We have been using Titanium to build mobile apps for some time now. It is truly amazing how much more productive we are as opposed to when we use POOC (Plain Old Obj-C). Granted, Titanium is not a great fit for some applications, but for your standard network and data-heavy line of business applications, it rocks.
But, Titanium does not give you a lot of guidance on how you should write your app. They provide all the pieces you need, but folks are still figuring out the best way to structure things. So, we thought we would show you our particular technique for putting together a Titanium mobile app.
coffee -w -c *.coffee in whatever directory your files are in, and it continually watches for any changes and immediately compiles the
*.coffee into a
*.js file.) So to be clear, you are only ever referencing the .js files in your Titanium project, Titanium doesn’t know anything about CoffeeScript or how to parse/use it.
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Another thing CoffeeScript enables, is an easier-on-the-eyes way to creates “classes”, for example (from the CoffeeScript docs):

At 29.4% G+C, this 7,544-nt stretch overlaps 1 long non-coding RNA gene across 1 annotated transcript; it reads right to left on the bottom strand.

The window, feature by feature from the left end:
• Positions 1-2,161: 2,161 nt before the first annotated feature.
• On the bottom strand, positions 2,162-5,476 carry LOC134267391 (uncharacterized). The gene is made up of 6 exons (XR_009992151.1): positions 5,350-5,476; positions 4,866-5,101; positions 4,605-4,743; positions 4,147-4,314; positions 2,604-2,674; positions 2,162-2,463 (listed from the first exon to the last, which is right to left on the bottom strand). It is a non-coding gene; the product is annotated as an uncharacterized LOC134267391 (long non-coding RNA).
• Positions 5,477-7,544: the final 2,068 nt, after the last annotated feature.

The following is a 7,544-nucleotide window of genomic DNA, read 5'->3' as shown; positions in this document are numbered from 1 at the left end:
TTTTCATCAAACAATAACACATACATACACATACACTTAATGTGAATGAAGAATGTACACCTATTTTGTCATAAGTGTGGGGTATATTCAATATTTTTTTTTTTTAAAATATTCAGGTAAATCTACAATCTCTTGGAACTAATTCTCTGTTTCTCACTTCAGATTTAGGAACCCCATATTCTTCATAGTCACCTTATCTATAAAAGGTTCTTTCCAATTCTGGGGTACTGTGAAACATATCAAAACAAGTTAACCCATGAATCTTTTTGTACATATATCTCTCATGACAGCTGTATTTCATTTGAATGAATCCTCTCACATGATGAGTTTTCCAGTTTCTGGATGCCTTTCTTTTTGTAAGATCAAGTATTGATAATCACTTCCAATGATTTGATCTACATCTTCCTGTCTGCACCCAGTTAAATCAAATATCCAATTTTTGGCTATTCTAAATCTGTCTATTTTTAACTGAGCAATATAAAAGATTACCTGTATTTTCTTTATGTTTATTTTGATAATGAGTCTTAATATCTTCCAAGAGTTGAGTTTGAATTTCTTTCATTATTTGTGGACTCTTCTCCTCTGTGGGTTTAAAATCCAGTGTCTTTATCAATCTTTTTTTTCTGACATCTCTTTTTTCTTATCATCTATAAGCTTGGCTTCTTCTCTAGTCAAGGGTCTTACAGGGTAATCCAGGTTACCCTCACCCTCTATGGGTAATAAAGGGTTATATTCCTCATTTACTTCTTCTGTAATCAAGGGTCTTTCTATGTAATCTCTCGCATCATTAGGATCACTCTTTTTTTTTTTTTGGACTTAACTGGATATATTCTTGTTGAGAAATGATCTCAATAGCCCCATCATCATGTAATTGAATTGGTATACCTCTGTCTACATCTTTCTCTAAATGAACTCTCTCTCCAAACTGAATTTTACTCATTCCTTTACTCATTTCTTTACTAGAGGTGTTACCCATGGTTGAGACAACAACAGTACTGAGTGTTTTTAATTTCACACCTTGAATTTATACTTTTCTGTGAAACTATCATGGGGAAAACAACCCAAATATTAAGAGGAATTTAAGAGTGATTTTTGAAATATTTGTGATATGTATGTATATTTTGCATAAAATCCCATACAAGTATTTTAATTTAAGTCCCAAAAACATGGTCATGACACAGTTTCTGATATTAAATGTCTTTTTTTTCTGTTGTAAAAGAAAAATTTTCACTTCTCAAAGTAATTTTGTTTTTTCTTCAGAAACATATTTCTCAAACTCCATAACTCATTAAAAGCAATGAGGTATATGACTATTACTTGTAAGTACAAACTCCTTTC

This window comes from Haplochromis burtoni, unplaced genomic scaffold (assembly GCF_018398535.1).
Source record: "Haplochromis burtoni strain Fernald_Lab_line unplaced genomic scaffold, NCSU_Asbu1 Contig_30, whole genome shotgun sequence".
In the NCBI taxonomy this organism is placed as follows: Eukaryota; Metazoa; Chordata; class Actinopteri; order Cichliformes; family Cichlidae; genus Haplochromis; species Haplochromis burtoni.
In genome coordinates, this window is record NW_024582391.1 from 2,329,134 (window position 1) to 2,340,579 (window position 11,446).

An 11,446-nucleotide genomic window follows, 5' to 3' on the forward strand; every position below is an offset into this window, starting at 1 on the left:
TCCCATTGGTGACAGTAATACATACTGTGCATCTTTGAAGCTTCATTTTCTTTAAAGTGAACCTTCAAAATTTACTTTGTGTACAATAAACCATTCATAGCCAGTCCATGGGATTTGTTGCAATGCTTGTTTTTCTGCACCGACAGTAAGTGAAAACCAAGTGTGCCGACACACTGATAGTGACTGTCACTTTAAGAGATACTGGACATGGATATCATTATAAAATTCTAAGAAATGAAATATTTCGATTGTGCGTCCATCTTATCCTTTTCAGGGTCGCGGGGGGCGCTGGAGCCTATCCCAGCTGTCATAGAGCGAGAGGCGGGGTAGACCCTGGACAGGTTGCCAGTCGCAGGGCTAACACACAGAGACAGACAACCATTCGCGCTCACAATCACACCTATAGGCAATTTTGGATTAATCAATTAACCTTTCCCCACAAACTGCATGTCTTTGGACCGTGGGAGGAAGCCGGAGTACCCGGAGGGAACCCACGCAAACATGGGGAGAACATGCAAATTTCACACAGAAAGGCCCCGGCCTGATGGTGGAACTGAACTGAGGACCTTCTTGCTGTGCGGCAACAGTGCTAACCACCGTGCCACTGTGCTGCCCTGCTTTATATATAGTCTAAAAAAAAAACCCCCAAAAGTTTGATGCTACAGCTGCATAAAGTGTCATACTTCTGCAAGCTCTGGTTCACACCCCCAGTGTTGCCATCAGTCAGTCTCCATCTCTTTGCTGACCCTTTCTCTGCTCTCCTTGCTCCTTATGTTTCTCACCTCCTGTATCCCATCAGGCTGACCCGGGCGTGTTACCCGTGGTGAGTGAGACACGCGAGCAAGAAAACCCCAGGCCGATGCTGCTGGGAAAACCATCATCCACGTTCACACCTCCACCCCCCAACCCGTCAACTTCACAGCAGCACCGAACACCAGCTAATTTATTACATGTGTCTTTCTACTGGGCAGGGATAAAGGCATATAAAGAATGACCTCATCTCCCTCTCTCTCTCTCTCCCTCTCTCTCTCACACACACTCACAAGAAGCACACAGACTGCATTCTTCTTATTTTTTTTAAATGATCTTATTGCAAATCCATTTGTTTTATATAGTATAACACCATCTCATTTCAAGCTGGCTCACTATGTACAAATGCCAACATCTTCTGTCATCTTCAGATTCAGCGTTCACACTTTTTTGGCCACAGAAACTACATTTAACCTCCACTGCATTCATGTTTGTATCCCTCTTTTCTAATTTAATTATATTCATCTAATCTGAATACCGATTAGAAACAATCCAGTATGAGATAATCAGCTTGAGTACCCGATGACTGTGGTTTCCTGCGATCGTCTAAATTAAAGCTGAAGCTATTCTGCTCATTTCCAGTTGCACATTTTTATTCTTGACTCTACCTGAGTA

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(If you really want to see what that gets translated to, put on some shades and click here)
main file, which sets up the main tab group and kicks everything off.
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In the generic_window.coffee file, we create a class definition for a generic window, and actually create a Titanium window in the constructor. We then attach the class definition to the root object so we can get at it from anywhere.
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Now the main file sets up the tabgroup, and actually instantiates some windows from the above generic window class…
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Now, let’s add a custom property to our generic window class, so add this line to the constructor of generic_window.coffee:
This creates a property and gives it a default value. To access it, you could say
root.Win1.custom1. Now let’s add an event handler that displays an alert box containing the value of
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If you would like to see how it all hangs together, clone the GitHub repo here and try it out. The bottom line is that before CoffeeScript, our Titanium apps tended to resemble spaghetti, but now we are able to encapsulate functionality and just generally make things look much cleaner. Sure, you don’t need CoffeeScript to do this, but it sure makes it a lot more fun!